Brainy cameras

In about half a second, the human brain (specifically the superior colliculus) will analyze its current environment, and then decide whether or not one thing or another is worth taking any notice of. Exactly how the brain does this is still somewhat a mystery, but we do know that the more sensory input provided, the more likely the brain will pay attention. (For example, in a crowd, if you wave at someone he may or may not noticebut, if you wave and shout, chances are better that hell pay attention.)

Researchers are now hard at work building computer programs that can function in the same way. Now theres a camera in the works that uses a computer simulation of this specific brain process, and is close to mimicking it.

Funded by the Office of Naval Research, researchers at the University of Illinois have built a movable video camera that is aimed at targets detected by a stationary video camera that watches for motion, and a microphone pair that listens for sound.

These in turn are linked to a standard desktop computer that has been programmed with a simulated neural network. This neural network mimics how the human brains superior colliculus does its mental mapping, and then uses sound and sight to put in all in perspective.

Gathering sensory input, processing it, and deciding what to do on the basis of that processing is an important part of real brain function, says researcher Tom Anastasio. So is learning to make better decisions. Although it is extremely simple, the Self-Aiming Camera operates in a brain-like way. Theoretically, the system continually learns writing and re-writing its software code as it gathers more and more data.

This learning provides the camera with several useful abilities including discrimination between a man or an automobile, for example, depending on whether its been programmed to look at men, or at automobiles, explains ONR Program Manager Dr. Joel Davis.

The same system could be trained t

Contact: Gail Susan Cleere
Office of Naval Research

Page: 1 2

Related biology news :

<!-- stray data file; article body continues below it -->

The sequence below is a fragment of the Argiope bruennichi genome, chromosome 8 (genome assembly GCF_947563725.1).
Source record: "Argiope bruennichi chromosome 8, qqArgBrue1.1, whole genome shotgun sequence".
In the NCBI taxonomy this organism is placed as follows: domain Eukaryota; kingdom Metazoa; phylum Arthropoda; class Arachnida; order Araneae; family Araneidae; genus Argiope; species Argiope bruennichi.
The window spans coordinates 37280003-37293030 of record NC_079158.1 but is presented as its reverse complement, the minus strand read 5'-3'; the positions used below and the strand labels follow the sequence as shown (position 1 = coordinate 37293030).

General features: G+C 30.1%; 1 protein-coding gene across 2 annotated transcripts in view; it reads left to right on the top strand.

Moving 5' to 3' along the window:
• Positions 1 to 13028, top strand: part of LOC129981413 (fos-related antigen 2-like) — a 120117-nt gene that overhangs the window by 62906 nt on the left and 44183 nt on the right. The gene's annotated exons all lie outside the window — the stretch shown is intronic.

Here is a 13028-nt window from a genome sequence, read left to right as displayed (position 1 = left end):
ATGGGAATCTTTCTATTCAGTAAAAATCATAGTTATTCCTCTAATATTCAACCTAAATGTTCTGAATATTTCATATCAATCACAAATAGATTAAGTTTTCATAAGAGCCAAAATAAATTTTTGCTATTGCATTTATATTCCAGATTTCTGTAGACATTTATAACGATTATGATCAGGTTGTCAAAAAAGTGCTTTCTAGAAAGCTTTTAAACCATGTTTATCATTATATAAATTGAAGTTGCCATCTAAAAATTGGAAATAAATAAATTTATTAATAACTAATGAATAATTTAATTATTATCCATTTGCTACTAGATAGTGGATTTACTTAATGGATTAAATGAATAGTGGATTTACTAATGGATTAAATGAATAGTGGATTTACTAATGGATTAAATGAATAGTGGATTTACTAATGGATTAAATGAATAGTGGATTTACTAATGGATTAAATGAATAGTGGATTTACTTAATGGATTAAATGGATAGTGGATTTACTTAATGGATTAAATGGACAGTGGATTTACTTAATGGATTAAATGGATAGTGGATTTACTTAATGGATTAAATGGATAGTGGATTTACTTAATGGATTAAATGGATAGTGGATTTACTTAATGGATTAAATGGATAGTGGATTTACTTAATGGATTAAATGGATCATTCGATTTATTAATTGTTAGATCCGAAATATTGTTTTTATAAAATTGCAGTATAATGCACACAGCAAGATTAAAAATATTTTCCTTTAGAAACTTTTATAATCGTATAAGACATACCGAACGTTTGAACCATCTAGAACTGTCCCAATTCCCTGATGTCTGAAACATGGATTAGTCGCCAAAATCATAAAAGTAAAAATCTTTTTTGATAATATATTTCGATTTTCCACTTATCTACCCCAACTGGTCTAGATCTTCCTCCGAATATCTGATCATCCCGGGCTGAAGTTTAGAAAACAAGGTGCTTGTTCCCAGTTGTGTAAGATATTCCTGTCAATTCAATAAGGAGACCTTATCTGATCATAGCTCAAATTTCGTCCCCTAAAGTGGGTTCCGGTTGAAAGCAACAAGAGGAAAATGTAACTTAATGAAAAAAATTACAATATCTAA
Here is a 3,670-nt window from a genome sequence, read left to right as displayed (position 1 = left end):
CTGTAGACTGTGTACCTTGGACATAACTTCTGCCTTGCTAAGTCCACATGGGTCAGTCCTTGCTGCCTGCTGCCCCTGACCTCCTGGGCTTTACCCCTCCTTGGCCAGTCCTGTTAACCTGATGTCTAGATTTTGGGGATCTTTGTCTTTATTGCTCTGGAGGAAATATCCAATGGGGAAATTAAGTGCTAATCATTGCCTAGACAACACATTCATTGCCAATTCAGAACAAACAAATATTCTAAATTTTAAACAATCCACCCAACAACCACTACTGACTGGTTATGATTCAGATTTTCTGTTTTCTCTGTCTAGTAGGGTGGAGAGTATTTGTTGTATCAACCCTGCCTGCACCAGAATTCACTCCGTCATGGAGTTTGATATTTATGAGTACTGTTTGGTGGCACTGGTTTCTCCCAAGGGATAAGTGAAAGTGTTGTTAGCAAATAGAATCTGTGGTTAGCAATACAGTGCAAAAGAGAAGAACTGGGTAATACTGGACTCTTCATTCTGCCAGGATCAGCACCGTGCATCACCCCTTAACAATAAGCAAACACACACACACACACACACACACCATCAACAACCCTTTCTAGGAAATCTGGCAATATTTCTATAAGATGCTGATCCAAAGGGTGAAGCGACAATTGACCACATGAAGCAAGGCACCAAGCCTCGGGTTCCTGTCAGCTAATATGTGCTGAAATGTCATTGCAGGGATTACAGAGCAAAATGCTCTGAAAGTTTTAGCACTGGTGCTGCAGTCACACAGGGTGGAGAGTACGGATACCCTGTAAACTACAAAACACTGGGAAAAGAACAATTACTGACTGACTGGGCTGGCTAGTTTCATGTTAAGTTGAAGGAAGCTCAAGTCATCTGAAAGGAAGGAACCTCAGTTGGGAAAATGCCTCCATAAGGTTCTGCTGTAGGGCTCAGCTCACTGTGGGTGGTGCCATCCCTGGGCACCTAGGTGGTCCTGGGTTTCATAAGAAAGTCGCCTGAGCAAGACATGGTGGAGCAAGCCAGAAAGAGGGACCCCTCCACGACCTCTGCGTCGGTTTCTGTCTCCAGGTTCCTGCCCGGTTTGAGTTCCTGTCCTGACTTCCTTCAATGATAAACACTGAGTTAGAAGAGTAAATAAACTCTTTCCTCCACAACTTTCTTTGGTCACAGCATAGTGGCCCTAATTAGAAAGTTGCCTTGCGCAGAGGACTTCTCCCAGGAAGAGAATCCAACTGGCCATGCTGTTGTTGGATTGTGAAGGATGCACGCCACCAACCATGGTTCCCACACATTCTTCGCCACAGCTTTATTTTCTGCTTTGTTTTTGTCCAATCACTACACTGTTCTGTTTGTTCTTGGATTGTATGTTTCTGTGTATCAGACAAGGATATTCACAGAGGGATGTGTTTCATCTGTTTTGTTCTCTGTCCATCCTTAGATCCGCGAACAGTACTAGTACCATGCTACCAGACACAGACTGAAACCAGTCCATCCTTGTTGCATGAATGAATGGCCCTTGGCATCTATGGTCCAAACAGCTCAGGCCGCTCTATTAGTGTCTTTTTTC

1. Video cameras reveal seals, whales, and other marine mammals take a laid-back approach to deep diving

Post Your Comments:

(Date:6/23/2020)... ... ... In its June 22 online post, business and technology news platform Superb Crew ... and director of stem cell biotechnology company Asymmetrex . Superb Crew decided to ... 5 it would begin offering free tissue stem cell counting at its ...
(Date:6/19/2020)... ... June 18, 2020 , ... ... “Automate Your Lab with Software for Data Decisions,” for pharmaceutical and biotech ... to integrate and automate cutting-edge scientific instruments and laboratory equipment from dozens ...
(Date:6/13/2020)... ... 2020 , ... Bode Technology (Bode), a leading ... team. Bode’s Forensic Genealogy Service (FGS) continues to deliver investigative leads ... The team has added experienced genealogists, each having over a decade of field ...
Breaking Biology News(10 mins):
(Date:7/10/2020)... ... July 09, 2020 , ... ... that Massachusetts Institute of Technology (MIT) has expanded the company’s exclusive license ... to move into the point-of-care diagnostic market, focusing initially on the SARS-CoV-2 ...
(Date:7/1/2020)... ... June 29, 2020 , ... MedShift ... 40% in 2020, despite many obstacles created as a result of COVID-19. As ... for its partnered medical practices and medical manufacturers by expanding access to device ...
(Date:6/28/2020)... ... June 25, 2020 , ... Lumeda ... treating cancer, today announced the company has entered a license agreement with Roswell ... provides Lumeda globally exclusive rights to Roswell Park intellectual property surrounding a novel ...
(Date:6/23/2020)... ... 2020 , ... Dracen Pharmaceuticals Inc., announced today that two ... the American Association for Cancer Research Virtual meeting. One poster describes the immuno-metabolism ... agent activity in KEAP1 mutant tumor models of NSCLC. , “As ...
Breaking Biology Technology:
Cached News: